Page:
The home-schooling movement continues to grow in popularity amid dissatisfaction with public schools. The U.S. Department of Education says almost 1.1 million students were home schooled last year, up 29 percent since 1999.
In surveys, parents offer two main reasons for home schooling: 31 percent cite concerns about the environment of regular schools, and 30 percent want the flexibility to teach religious or moral lessons. Third, at 16 percent, is dissatisfaction with academic instruction in schools.
Donna Spann, a home-schooling mother of six, says she is not surprised that home schooling is growing in popularity.
“I think home schooling is growing as people see the results of home schooling, as people meet home-schooled kids, and they see that those kids are respectful, are smart, are not weirdoes. They think, 'You know what? If that mom can do it, maybe I can do it.'”
The experienced home-schooling mom says the parent-child relationship is what home schooling is all about. “You don't build relationships with your kids overnight. You don't repair them overnight. It's something that happens every day from the day they're born,” she shares. “And that's really the priority for us, the relationship with the kids, their relationship with the Lord, and the academics seem to follow.”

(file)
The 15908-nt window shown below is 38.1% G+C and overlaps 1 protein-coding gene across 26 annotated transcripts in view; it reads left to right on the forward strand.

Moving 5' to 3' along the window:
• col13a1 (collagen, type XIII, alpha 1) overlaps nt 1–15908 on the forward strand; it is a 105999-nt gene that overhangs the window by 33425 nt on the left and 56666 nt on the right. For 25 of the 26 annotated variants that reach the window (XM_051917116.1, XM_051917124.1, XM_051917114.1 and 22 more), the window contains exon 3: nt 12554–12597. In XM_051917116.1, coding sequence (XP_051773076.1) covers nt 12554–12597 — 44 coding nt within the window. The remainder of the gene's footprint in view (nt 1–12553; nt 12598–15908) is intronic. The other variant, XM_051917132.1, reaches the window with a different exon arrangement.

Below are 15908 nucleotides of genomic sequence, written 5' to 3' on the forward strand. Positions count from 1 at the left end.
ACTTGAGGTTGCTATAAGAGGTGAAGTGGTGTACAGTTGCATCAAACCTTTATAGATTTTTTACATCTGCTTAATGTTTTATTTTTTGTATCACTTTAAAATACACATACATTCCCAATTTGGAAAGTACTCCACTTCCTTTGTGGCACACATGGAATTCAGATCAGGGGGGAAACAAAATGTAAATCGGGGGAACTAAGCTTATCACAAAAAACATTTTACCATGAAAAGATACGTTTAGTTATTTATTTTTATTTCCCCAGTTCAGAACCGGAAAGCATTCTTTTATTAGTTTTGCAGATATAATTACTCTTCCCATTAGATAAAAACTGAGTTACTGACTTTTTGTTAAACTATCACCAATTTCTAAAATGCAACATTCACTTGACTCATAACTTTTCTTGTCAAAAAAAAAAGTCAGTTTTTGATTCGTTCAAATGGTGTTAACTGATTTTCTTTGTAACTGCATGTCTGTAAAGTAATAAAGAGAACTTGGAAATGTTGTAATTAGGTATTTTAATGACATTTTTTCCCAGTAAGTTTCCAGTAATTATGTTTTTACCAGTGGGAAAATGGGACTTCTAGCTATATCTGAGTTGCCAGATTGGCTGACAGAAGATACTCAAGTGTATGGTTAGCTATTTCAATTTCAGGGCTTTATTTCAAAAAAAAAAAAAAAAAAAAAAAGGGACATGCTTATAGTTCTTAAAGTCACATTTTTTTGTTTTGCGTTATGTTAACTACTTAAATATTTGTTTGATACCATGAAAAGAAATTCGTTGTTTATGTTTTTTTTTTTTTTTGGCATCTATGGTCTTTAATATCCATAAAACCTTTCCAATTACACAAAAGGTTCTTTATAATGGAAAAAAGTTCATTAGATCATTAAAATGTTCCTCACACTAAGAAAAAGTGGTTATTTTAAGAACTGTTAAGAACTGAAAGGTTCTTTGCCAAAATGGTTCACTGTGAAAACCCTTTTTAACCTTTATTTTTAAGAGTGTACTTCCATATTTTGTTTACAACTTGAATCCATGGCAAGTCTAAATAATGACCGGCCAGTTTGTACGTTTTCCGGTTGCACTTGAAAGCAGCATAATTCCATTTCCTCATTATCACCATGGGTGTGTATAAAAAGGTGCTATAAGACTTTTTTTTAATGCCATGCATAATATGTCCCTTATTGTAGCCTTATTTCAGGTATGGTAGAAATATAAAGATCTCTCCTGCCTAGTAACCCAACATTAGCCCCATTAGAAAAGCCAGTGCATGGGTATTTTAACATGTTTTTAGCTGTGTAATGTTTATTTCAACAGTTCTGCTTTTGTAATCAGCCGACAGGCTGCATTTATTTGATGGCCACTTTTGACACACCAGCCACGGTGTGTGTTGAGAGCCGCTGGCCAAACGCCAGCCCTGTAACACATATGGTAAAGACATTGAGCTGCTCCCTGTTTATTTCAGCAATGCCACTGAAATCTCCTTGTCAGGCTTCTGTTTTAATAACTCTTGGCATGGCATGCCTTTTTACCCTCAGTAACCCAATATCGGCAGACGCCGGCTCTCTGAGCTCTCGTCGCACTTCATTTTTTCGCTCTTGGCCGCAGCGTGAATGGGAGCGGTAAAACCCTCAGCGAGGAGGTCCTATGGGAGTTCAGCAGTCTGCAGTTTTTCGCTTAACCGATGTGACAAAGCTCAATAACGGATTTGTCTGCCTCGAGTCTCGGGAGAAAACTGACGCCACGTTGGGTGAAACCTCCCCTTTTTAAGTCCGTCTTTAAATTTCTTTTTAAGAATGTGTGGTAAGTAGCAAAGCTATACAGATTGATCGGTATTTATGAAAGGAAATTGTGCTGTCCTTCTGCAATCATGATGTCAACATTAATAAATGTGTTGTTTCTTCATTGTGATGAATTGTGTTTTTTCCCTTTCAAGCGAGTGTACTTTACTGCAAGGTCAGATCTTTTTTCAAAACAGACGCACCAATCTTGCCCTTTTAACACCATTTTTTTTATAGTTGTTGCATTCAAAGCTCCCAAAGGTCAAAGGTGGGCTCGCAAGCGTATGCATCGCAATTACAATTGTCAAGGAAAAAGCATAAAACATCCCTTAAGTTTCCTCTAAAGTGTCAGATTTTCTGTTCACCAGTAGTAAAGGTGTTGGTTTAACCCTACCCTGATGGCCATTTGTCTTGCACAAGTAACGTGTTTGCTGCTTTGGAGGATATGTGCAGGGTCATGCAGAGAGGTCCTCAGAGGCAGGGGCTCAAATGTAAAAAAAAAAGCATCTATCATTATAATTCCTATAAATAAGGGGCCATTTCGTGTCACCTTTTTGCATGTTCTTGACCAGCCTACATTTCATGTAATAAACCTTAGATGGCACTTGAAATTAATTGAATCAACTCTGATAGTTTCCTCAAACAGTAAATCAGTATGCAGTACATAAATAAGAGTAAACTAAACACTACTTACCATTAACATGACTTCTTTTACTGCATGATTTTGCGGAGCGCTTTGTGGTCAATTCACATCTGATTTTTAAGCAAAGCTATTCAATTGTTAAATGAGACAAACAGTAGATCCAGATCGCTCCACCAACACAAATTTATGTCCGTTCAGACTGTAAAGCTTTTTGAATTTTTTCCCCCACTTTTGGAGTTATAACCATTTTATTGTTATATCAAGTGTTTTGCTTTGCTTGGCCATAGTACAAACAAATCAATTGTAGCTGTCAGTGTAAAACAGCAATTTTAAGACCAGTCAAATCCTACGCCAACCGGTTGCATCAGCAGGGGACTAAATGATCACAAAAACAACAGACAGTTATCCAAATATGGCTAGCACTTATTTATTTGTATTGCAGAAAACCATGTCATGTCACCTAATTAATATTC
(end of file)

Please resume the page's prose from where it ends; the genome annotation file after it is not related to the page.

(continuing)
Spann believes more moms are deciding to stay home so they can really get to know their kids and be more important to them than their peers.
In response to a common criticism of home schooling, Spann says her home-schooled children are not socially isolated, noting she could live in her car driving her kids to all their activities and her family always has a house full of other children.
(This article courtesy of Agape Press).